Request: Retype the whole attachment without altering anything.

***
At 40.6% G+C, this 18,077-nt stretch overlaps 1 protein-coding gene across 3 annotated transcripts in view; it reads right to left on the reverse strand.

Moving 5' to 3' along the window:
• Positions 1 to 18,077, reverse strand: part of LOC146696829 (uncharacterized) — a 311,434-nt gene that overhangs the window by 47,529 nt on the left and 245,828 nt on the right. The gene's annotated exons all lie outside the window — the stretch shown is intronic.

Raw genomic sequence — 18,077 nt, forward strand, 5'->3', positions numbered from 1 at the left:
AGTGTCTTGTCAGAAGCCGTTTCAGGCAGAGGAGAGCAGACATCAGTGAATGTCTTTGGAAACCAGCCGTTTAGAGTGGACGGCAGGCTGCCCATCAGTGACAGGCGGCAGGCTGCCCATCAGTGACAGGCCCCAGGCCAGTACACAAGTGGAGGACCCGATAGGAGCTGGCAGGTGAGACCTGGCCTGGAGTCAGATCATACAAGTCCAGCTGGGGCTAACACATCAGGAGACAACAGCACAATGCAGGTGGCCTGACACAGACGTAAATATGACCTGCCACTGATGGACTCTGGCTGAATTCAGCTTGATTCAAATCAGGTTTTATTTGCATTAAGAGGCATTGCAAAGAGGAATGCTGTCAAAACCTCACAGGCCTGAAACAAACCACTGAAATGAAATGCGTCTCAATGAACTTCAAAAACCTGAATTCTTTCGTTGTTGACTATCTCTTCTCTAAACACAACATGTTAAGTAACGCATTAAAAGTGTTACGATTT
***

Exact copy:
At 40.6% G+C, this 18,077-nt stretch overlaps 1 protein-coding gene across 3 annotated transcripts in view; it reads right to left on the reverse strand.

Moving 5' to 3' along the window:
• Positions 1 to 18,077, reverse strand: part of LOC146696829 (uncharacterized) — a 311,434-nt gene that overhangs the window by 47,529 nt on the left and 245,828 nt on the right. The gene's annotated exons all lie outside the window — the stretch shown is intronic.

Raw genomic sequence — 18,077 nt, forward strand, 5'->3', positions numbered from 1 at the left:
AGTGTCTTGTCAGAAGCCGTTTCAGGCAGAGGAGAGCAGACATCAGTGAATGTCTTTGGAAACCAGCCGTTTAGAGTGGACGGCAGGCTGCCCATCAGTGACAGGCGGCAGGCTGCCCATCAGTGACAGGCCCCAGGCCAGTACACAAGTGGAGGACCCGATAGGAGCTGGCAGGTGAGACCTGGCCTGGAGTCAGATCATACAAGTCCAGCTGGGGCTAACACATCAGGAGACAACAGCACAATGCAGGTGGCCTGACACAGACGTAAATATGACCTGCCACTGATGGACTCTGGCTGAATTCAGCTTGATTCAAATCAGGTTTTATTTGCATTAAGAGGCATTGCAAAGAGGAATGCTGTCAAAACCTCACAGGCCTGAAACAAACCACTGAAATGAAATGCGTCTCAATGAACTTCAAAAACCTGAATTCTTTCGTTGTTGACTATCTCTTCTCTAAACACAACATGTTAAGTAACGCATTAAAAGTGTTACGATTT